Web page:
SMT Solving on an iPhone
5 November 2018
Why buy an expensive desktop computer when your iPhone is a faster SMT solver?
A few days ago, I tweeted this:
fun experiment: my new iPhone runs Z3 faster than my (rather expensive) Intel desktop!— James Bornholt (@siderealed) October 31, 2018
time to start doing all my formal methods research on my phone pic.twitter.com/9Faz9qNvAI
I’ve been seeing discussion for a while about the incredible progress Apple’s processor design team is making, and how it won’t be too long until Macs use Apple’s own ARM processors. These reports usually cite some cross-platform benchmarks like Geekbench to show that Apple’s mobile processors are at least as fast as Intel’s laptop and desktop chips. But I’ve always been a little skeptical of these cross-platform benchmarks (as are others)—do they really represent the sorts of workloads I use my Macs for?
As a formal methods researcher, the only real compute-intensive workload I run regularly is SMT solving, usually the Z3 SMT solver. At this point I’ve spent a lot of time learning about Z3’s performance characteristics, and it also has some peculiarities benchmark suites won’t capture (Z3 is generally single threaded). I recently bought a new iPhone XS featuring Apple’s latest A12 processor. So, in a fit of procrastination, I decided to cross-compile Z3 to iOS, and see just how fast my new phone (or hypothetical future Mac) is.
The first test
Cross-compiling Z3 turns out to be remarkably simple, with just a few lines of code changes necessary; I open sourced the code to run Z3 on your own iOS device. For benchmarks, I drew a few queries from my recent work on profiling symbolic evaluation, extracting the SMT output generated by Rosette in each case.
As a first test, I compared my iPhone XS to one of my desktop machines, which uses an Intel Core i7-7700K—the best consumer desktop chip Intel was selling when we built the machine 18 months ago. I expected the Intel chip to win quite handily here, but that’s not how things turned out:
The iPhone XS was about 11% faster on this 23 second benchmark! This is the result I tweeted about, but Twitter doesn’t leave much room for nuance, so I’ll add some here:
- This benchmark is in the
QF_BVfragment of SMT, so Z3 discharges it using bit-blasting and SAT solving.
- This result holds up pretty well even if the benchmark runs in a loop 10 times—the iPhone can sustain this performance and doesn’t seem thermally limited.1 That said, the benchmark is still pretty short.
- Several folks asked me if this is down to non-determinism—perhaps the solver takes different paths on the different platforms, due to use of random numbers or otherwise—but I checked fairly thoroughly using Z3’s verbose output and that doesn’t seem to be the case.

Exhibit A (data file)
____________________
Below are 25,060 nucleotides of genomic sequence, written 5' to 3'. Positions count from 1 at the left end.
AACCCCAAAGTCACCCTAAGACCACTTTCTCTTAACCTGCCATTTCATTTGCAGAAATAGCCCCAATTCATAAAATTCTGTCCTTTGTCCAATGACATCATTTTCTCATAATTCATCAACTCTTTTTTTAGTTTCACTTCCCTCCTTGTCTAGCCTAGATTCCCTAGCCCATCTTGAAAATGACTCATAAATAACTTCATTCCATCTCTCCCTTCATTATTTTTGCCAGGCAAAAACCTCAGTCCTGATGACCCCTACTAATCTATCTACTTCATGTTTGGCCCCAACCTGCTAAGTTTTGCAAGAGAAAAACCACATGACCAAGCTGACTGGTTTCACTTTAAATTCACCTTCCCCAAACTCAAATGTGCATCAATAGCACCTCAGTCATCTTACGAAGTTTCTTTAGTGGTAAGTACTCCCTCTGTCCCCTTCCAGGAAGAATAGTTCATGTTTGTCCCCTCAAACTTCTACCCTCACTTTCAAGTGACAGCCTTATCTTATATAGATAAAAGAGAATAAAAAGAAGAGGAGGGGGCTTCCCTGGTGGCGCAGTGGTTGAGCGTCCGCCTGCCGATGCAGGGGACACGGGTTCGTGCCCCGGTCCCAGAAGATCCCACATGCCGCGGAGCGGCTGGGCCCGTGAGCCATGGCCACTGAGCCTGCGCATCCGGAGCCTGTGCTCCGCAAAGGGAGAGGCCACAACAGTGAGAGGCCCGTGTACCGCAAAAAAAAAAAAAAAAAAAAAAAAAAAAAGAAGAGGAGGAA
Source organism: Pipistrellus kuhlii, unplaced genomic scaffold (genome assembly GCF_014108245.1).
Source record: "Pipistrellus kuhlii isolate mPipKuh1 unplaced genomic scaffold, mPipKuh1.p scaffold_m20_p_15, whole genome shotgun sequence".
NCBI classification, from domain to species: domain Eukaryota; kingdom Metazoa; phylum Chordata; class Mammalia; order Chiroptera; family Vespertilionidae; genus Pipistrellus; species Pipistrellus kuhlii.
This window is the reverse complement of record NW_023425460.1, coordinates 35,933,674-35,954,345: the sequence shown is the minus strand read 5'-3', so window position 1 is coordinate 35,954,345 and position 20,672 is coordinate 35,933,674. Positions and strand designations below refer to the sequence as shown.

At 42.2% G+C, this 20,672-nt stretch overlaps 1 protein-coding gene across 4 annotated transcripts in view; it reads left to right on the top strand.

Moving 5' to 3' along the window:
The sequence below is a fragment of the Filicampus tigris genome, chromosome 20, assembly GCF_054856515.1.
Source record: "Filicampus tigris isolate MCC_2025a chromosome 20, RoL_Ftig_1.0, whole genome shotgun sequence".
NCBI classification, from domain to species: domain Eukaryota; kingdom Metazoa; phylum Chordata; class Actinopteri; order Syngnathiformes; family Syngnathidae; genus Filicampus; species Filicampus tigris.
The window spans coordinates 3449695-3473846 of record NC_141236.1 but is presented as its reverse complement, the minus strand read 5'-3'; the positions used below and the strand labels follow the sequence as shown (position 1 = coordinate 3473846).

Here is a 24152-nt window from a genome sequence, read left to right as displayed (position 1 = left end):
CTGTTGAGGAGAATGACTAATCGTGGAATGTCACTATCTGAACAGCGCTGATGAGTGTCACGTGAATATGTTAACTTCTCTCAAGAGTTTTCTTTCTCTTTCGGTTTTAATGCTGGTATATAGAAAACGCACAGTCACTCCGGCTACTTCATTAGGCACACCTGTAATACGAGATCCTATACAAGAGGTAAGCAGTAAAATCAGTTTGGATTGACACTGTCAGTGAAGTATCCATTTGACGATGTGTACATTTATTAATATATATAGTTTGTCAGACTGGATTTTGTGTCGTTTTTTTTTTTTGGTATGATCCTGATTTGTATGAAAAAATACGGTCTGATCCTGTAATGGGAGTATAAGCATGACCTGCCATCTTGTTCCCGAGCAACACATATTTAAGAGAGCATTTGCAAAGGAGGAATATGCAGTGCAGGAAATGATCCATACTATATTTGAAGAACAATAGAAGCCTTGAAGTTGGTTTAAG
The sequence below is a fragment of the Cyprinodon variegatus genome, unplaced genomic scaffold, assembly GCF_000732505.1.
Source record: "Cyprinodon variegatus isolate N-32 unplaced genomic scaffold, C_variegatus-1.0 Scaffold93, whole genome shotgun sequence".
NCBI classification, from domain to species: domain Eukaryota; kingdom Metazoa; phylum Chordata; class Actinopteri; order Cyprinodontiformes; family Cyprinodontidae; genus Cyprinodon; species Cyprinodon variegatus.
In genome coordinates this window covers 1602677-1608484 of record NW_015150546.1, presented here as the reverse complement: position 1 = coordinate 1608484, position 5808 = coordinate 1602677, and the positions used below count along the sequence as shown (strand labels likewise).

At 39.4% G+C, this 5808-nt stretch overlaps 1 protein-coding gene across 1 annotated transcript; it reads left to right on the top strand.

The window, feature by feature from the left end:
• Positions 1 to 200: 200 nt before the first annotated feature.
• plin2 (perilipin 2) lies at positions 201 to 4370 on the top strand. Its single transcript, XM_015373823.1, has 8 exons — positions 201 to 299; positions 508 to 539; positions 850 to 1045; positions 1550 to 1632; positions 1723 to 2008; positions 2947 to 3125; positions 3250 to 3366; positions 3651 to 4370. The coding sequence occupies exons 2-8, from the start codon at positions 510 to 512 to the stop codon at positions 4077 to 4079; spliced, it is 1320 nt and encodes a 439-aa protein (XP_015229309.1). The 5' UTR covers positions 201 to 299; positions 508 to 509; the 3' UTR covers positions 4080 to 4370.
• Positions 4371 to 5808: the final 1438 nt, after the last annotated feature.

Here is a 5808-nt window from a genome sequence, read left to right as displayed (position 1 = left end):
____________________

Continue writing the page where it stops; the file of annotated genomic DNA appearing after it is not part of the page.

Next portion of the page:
- Both systems ran Z3 4.8.1, compiled by me using Clang with the same optimization settings. I also tested on the i7-7700K using Z3’s prebuilt binaries (which use GCC), but those were actually slower.
What’s going on?
How could this be possible? The i7-7700K is a desktop CPU; when running a single-threaded workload, it draws around 45 watts of power and clocks at 4.5 GHz. In contrast, the iPhone was unplugged, probably doesn’t draw 10% of that power, and runs (we believe) somewhere in the 2 GHz range. Indeed, after benchmarking I checked the iPhone’s battery usage report, which said Slack had used 4 times more energy than the Z3 app despite less time on screen.
Apple doesn’t expose enough information to understand Z3’s performance on the iPhone, but luckily, Intel does for their desktop processor. I spent some time poking around using VTune to see where the bottlenecks were when running Z3 on the desktop. As Mate Soos observes, most SAT solving time is spent in propagation, which is very cache-sensitive. VTune agrees, and says that Z3 spends a lot of time waiting on memory while iterating through watched literals. So the key to performance here seems to be cache size and memory latency. This effect might explain why the iPhone is so strong on this benchmark—the A12 chip has a gigantic, low latency L2 cache, and also seems to have better memory latency after a cache miss compared to the 7700K.
The rapid march of Apple silicon
To test whether that diagnosis is correct, I ran a broader experiment, gathering all the Apple devices I could get my hands on. I also chose a benchmark about 10 times slower (i.e., 4 minutes on a desktop) to mitigate any concerns about mobile burst performance.
Here are the results for the devices I gathered, graphed according to their release date, and relative to the Apple A7, which was their first 64-bit custom CPU design:
The first thing to note is that the i7-7700K desktop processor beats the iPhone XS on this different, longer benchmark. But the iPhone is incredibly competitive, falling in between the 7700K and its predecessor i7-6700K, which was the fastest consumer desktop processor until just under two years ago.
For fun, I also added the Intel Core m7-6Y75, which is the processor in my 2016 MacBook. The iPhone XS is about 50% faster than my laptop at running Z3.
The really remarkable thing here is the trend for Apple: a fairly consistency 30% year-on-year improvement for this Z3 benchmark. Obviously we shouldn’t draw too many conclusions from this one silly benchmark, but it seems like it will only take one or two more iterations of this trend for Apple CPUs to make total sense for my workloads.2 I honestly didn’t expect it to be this close—modern smartphone architectures are incredible!